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The keystone of the Patient Protection and Affordable Care Act (PPACA) is an unprecedented individual mandate tax requiring virtually all U.S. citizens and legal residents to either have health insurance or pay a tax for not doing so, beginning in 2014.

Learn the essential facts about this mandate in this NFIB Research CribSheet.

Download the CribSheet

The Supreme Court refashioned the individual mandate as a tax. Insurance Or Tax.
The individual mandate tax is unprecedented. As written, PPACA established an individual mandate to buy health insurance and a penalty for not doing so. This was the first time in American history that the federal government ordered the general population to purchase a commercial product. Responding to the lawsuit by NFIB and 26 states, the Supreme Court refashioned the mandate and penalty into a choice between two options: buy insurance or pay a tax for failing to do so.
You must have insurance or else pay a tax. Beginning in 2014, PPACA requires most U.S. citizens and legal residents to have qualifying health insurance coverage (public or private) or pay a tax for not carrying insurance. “Qualifying” is broadly defined by the law, with specific definitions left to current and future regulators.
There are a few exceptions. A relatively small number of Americans will be exempt from the tax. Those exempted include: (1) people with religious objections; (2) American Indians with coverage through the Indian Health Service; (3) undocumented immigrants; (4) those without coverage for less than three months; (5) those serving prison sentences; (6) those for whom the lowest-cost plan option exceeds 8% of annual income; and (7) those with incomes below the tax filing threshold ($9,500 for singles and $19,000 for couples under 65 in 2011.)
“Insurance” must meet PPACA’s definitions. Defining Insurance.
The individual mandate tax rests on a legal definition of insurance, and PPACA’s definitions differ across markets. Government programs like Medicare, Medicaid, and CHIP automatically qualify, as do self-insured ERISA policies (mostly for larger employers). Smallgroup and individual policies (except for grandfathered plans) must cover services comprising an “essential health benefits” (EHB) package – though the definition of that package is now clouded by uncertainty.
EHB adds costs for small business. The essential health benefits (EHB) package is a menu of health care services that must be covered by all qualifying insurance plans in the fully-insured small-group market (“small” here means fewer than 100 employees); EHB also applies to the individual market. Self-insured groups (mostly big businesses, labor unions, and governments), fully-insured plans covering 100 or more employees, and government-provided insurance, in contrast, are exempt from most of the EHB’s costly requirements.
EHB adds uncertainty for small business. In late 2011, the Secretary of Health and Human Services (HHS) temporarily changed the EHB rules, adding new uncertainty. As written, the law specifies a process in which the Secretary solicits advice on EHB components, after which the Secretary unilaterally selects and revises a uniform national package. In December, the Secretary upended this scheme by authorizing each state to compile its own list of EHB coverage mandates. In the near term, this change makes it harder to predict future health insurance costs. Over the longer term, the change introduces new state and federal vagaries.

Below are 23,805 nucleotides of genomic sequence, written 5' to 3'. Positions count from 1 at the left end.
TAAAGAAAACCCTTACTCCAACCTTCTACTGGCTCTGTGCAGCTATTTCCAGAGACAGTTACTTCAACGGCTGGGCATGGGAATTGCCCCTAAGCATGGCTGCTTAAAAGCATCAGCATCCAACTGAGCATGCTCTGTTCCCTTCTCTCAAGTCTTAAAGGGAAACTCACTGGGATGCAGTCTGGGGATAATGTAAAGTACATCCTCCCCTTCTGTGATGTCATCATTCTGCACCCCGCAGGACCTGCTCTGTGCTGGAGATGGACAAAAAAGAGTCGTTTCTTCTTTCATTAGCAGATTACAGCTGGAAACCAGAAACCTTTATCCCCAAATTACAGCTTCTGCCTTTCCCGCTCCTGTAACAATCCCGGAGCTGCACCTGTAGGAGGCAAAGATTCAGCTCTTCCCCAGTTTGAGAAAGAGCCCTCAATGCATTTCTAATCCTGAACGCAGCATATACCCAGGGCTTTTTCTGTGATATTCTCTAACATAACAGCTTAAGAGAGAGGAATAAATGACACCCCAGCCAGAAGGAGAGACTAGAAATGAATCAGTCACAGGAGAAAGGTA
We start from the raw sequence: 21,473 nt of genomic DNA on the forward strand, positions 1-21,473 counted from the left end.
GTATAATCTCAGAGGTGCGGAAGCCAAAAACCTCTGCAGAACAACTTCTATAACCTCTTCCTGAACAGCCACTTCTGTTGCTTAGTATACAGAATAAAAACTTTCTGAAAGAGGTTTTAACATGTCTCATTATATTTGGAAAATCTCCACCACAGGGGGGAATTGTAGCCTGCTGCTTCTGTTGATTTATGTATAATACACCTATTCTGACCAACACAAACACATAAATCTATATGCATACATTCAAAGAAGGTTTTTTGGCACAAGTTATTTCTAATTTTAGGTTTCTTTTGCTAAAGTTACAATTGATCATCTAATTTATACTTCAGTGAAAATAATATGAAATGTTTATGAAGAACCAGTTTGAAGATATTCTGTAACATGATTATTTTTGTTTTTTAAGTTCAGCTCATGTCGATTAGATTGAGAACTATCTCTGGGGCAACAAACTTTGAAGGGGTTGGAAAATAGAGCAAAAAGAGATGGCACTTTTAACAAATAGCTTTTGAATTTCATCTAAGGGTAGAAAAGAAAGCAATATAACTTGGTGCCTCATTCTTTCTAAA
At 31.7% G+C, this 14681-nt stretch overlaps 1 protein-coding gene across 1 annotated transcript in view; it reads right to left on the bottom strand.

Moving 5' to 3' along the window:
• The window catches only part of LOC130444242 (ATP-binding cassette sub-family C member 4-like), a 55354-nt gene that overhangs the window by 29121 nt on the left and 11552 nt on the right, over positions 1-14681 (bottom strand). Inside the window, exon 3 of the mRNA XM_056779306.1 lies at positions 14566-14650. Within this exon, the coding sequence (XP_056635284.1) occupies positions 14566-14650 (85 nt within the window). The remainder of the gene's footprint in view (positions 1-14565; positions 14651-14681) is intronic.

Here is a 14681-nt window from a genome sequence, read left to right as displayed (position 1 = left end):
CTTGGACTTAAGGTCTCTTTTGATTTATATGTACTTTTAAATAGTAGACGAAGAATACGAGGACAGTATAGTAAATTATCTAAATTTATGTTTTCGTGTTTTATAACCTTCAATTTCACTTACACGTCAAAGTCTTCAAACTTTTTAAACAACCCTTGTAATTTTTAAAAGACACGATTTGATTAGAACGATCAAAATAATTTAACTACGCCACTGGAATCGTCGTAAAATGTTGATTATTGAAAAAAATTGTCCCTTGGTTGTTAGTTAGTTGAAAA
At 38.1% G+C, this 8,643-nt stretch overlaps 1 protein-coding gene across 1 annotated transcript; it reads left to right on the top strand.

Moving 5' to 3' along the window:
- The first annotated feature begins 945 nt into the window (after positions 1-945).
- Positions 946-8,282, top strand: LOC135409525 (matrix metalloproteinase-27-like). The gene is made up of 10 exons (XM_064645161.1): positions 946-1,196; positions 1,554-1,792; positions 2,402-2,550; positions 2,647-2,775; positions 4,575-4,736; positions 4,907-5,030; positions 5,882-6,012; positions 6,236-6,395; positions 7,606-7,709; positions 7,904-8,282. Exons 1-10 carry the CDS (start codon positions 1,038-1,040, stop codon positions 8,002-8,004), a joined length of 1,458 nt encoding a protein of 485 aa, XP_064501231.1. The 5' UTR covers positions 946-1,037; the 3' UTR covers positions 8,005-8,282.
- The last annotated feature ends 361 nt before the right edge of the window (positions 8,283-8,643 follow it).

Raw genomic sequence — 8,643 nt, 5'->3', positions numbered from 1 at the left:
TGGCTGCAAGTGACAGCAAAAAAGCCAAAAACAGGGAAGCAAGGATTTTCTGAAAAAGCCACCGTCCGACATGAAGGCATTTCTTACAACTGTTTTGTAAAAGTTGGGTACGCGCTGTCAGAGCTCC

Individual Individual mandate taxes begin in 2014 and rise thereafter. Tax Calculations:
Taxes begin in 2014 and rise in years following. In each year, the tax consists of the higher of a dollar amount or a percentage of household income. For a given household, the tax applies to each individual, up to a maximum of three. Following is the schedule of taxes:
  • 2014: The higher of $95 per person (up to 3 people, or $285) OR 1.0% of taxable income.
  • 2015: The higher of $325 per person (up to 3 people, or $975) OR 2.0% of taxable income.
  • 2016: The higher of $695 per person (up to 3 people, or $2,085) OR 2.5% of taxable income.
  • After 2016: The same as 2016, but adjusted annually for cost-of-living increases.
Here are some sample tax calculations. (Note: line-to-line changes in variables are in red, underlined type)
  • 2014; family of 2; taxable income=$26,000;
    tax=$260
    because $260 (=$26,000×1%) is higher than $190 (=$95×2).
  • 2014; family of 3; taxable income=$26,000;
    tax=$285
    because $285 (=$95×3) is higher than $260 (=$26,000×1%).
  • 2016; family of 3; taxable income=$26,000;
    tax=$2,085
    because $2,085 (=$695×3) is higher than $650 (=$26,000×2.5%).
  • 2016; family of 3; taxable income=$85,000;
    tax=$2,125
    because $2,125 (=$85,000×2.5%) is higher than $2,085 (=$695×3).
  • 2016; family of 8; taxable income=$85,000;
    tax=$2,125
    because $2,125 (=$85,000×2.5%) is higher than $2,085 (=$695×3).
  • 2016; family of 8; taxable income=$300,000;
    tax=$7,500
    because $7,500 (=$300,000×2.5%) is higher than $2,085 (=$695×3).
Some Americans will qualify for subsidies. The individual mandate tax forces households to purchase an expensive product or to pay a tax in lieu of that purchase. The law softens this blow for some households by providing subsidies, called “health insurance premium tax credits.” To be eligible for the subsidies, a household must meet two conditions: (1) Household income must be less than 400% of the Federal Poverty Level (FPL), which varies with family size. For a family of four in 2012, 400% FPL = $92,200. (2) The household’s portion of the employer-sponsored health insurance premium must exceed 9.5% of household income.